The complete genome is represented by three replicons. The total size of the genome is 9,482,704 bp with a GC content of 62.46 % [27]. A total of 9151 genes were predicted for the genome, including 15 pseudo genes. As for RNA genes, 18 rRNA and 62 tRNA genes were identified. About 80.07 % of the total genes are protein coding with known function while 1729 genes were annotated as hypothetical protein [27]. Among the total, 6596 genes were assigned to COGS. The properties and the statistics of the genome are described in Table 3. The distribution of the genes in COG functional categories [28] is shown in Table 4. Circular genome maps, showed in Fig. 3, were generated using CGview [29] based on ORFs with COG information, tRNA, rRNA and GC content.
Table 3

Genome statistics

Attribute

Value

% of Totala

Genome size (bp)

9,482,704

100.00

DNA coding (bp)

8,209,808

86.58

DNA G + C (bp)

5,922,869

62.46

DNA scaffolds

3

100.00

Total genes

9151

100.00

Protein coding genes

9056

98.96

RNA genes

80

0.87

Pseudo genes

15

0.16

Genes in internal clusters

Not determined

Not determined

Genes with function prediction

7327

80.07

Genes assigned to COGs

6596

72.84

Genes with Pfam domains

6737

74.39

Genes with signal peptides

824

9.10

Genes with transmembrane helices

2008

22.17

CRISPR repeats

10

 

aThe total is based on either the size of the genome in base pairs or the total number of protein coding genes in the annotated genome

Table 4

Number of genes associated with the general COG functional categories

Code

Value

%agea

Description

J

215

2.37

Translation, ribosomal structure and biogenesis

A

1

0.01

RNA processing and modification

K

809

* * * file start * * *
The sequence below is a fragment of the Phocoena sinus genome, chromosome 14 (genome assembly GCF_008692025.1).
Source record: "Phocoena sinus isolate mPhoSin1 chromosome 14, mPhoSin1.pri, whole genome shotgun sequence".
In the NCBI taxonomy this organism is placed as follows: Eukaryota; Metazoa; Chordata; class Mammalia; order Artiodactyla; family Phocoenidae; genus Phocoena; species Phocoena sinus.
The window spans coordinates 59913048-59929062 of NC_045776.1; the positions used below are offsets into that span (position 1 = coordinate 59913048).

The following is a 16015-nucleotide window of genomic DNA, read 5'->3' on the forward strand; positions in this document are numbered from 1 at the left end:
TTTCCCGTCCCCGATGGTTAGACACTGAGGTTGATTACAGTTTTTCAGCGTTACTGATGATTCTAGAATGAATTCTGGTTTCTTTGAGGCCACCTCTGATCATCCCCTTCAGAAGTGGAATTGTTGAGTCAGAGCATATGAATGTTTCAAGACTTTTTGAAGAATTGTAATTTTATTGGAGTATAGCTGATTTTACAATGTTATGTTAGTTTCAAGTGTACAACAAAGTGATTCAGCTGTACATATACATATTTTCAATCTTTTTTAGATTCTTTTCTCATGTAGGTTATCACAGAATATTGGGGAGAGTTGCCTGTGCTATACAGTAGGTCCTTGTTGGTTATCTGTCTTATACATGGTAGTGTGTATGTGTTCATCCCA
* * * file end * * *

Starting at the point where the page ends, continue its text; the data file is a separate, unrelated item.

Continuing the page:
8.93

Transcription

L

215

2.37

Replication, recombination and repair

B

4

0.04

Chromatin structure and dynamics

D

44

0.49

Cell cycle control, Cell division, chromosome partitioning

V

65

0.72

Defense mechanisms

T

528

5.83

Signal transduction mechanisms

M

470

5.19

Cell wall/membrane biogenesis

N

159

1.76

Cell motility

U

180

1.99

Intracellular trafficking and secretion

O

224

2.47

Posttranslational modification, protein turnover, chaperones

C

611

6.75

Energy production and conversion

G

625

6.90

Carbohydrate transport and metabolism

E

816

9.01

Amino acid transport and metabolism

F

110

1.21

Nucleotide transport and metabolism

H

246

2.72

Coenzyme transport and metabolism

I

356

3.93

Lipid transport and metabolism

P

359

3.96

Inorganic ion transport and metabolism

Q

253

2.79

Secondary metabolites biosynthesis, transport and catabolism

R

931

10.28

General function prediction only

S

615

6.79

Function unknown

-

2460

27.16

Not in COGs

aThe total is based on the total number of protein coding genes in the genome

Fig. 3

Genome maps of B. caribensis MBA4. The outer circle indicates the location of all ORFs. All ORFs were colored according to their COG functional groups. Light venetian red and medium rose colored arrows indicate tRNA and rRNA genes, respectively. GC content is in black and GC skew + and – is in green and fuchsia, respectively. The sizes of the replicons are not drawn to scale

Insights from the genome sequence